Syrian troops backed by tanks and helicopters have broken into a Damascus suburb following two days of shelling and intense clashes as part of a widening offensive by President Bashar Assad's forces to seize control of parts of the capital and surrounding areas from rebel fighters, activists said.
At least 15 people were killed in the offensive on Daraya, only few miles south west of Damascus.
Across the country, at least 100 people died in shelling and clashes, according to the Britain-based Syrian Observatory for Human Rights and the Local Coordination Committees.
The bloodshed coincided with the departure from the Syrian capital today of the last of the United Nations military observers after their mission headed by former UN secretary general Kofi Annan, meant to help end the bloodshed in Syria, failed.
As the country slides deeper into civil war, activist groups now routinely report the deaths of anywhere between a 100 and 250 people on a daily basis, but it is virtually impossible to verify these figures.
Residents of Damascus said troops were bombing Daraya and nearby Moadamiyeh from the Qasioun mountain overlooking Damascus. "It's just another regular day in Damascus," said a resident of the city of 1.7 million. "I woke up to the sound of explosions and it hasn't stopped since."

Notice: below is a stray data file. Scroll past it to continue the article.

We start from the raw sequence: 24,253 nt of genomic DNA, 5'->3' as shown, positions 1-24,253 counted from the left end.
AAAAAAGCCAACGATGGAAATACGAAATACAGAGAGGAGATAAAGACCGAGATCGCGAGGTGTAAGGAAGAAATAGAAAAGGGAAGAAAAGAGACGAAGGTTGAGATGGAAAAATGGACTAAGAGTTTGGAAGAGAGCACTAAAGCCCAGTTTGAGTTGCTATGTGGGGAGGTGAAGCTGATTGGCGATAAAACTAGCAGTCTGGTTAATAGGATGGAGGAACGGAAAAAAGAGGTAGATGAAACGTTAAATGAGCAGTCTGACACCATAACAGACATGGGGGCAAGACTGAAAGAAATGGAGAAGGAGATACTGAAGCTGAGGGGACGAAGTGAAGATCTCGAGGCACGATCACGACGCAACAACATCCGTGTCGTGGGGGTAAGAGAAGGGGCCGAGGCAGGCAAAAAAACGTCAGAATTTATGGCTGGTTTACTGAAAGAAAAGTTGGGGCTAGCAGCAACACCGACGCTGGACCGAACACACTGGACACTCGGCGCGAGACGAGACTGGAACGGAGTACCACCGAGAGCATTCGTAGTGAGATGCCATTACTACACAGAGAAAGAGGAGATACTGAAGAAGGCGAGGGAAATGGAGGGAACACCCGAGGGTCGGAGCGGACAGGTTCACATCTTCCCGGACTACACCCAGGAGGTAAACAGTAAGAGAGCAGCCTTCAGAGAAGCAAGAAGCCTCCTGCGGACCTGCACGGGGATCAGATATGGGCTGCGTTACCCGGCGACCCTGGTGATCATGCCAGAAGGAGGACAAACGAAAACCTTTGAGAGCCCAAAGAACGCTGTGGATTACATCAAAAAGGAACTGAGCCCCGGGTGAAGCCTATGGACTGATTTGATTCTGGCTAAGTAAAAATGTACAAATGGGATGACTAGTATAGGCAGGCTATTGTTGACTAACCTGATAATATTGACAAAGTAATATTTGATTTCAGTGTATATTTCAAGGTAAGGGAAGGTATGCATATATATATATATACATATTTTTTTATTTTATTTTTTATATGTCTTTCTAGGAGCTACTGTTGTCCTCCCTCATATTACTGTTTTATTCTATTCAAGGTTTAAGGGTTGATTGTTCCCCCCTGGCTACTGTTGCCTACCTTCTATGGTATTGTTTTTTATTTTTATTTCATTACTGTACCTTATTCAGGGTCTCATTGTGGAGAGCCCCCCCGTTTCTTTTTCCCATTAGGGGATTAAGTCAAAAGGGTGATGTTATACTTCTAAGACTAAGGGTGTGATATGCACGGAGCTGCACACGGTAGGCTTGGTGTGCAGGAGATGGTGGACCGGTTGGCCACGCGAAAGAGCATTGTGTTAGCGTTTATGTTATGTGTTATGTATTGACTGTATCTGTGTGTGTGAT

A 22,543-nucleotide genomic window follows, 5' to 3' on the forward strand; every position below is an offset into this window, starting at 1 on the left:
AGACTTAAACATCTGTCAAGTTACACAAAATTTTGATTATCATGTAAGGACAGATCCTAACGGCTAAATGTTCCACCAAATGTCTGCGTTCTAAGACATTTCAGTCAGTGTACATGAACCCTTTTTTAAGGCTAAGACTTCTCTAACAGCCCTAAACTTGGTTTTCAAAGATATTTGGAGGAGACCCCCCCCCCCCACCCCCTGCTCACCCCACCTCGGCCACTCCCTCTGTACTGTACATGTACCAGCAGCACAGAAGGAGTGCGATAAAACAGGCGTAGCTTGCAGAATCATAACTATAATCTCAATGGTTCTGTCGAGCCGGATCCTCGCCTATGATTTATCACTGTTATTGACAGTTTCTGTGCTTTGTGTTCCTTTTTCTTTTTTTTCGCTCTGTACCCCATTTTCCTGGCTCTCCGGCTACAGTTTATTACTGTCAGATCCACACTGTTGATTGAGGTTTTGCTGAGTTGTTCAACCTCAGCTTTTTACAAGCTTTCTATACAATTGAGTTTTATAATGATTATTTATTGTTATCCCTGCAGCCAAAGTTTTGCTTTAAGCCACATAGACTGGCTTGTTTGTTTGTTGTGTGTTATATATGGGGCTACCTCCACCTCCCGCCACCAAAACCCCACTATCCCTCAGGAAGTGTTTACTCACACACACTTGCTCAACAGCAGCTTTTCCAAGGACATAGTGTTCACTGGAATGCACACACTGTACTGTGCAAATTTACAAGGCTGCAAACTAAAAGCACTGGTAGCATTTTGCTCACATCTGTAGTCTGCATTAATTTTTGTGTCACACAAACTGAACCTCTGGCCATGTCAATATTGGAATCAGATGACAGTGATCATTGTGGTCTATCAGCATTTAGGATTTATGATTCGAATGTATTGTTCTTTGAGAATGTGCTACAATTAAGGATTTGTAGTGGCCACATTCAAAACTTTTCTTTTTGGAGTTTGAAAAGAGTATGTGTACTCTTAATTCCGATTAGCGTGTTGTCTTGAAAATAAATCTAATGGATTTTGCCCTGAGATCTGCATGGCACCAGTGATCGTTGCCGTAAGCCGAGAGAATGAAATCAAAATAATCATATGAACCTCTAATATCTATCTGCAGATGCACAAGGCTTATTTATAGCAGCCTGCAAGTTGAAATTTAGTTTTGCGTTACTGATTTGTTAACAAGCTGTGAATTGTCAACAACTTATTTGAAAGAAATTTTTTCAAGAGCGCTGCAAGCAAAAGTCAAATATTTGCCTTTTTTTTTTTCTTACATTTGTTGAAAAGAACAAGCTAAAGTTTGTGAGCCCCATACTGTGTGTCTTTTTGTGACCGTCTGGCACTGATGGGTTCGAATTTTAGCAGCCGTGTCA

In the eastern part of the country, Syrian rebels waged fierce battles with regime troops in a town along the Iraqi border, capturing a string of security posts and the local police headquarters despite heavy government shelling and bombing runs by warplanes, activists said.
The seemingly intractable conflict in Syria has defied all attempts at mediation. Human rights groups say more than 20,000 people have been killed since the uprising against President Bashar Assad began in March 2011, and in the past month the fighting has spread from the country's smaller towns and cities to the regime strongholds of Damascus and Aleppo.
Mr Annan announced earlier this month that he will resign on August 31. He is to be replaced by veteran diplomat Lakhdar Ibrahimi on September 1.
In Damascus, Deputy Foreign Minister Faysal Mekdad said Syrian officials were "looking forward" to working with Mr Ibrahimi but said the crisis would continue as long as foreign countries were interfering. Mr Mekdad accused Turkey specifically of giving "terrorists", including al Qaida, free access to cross into Syria from Turkey.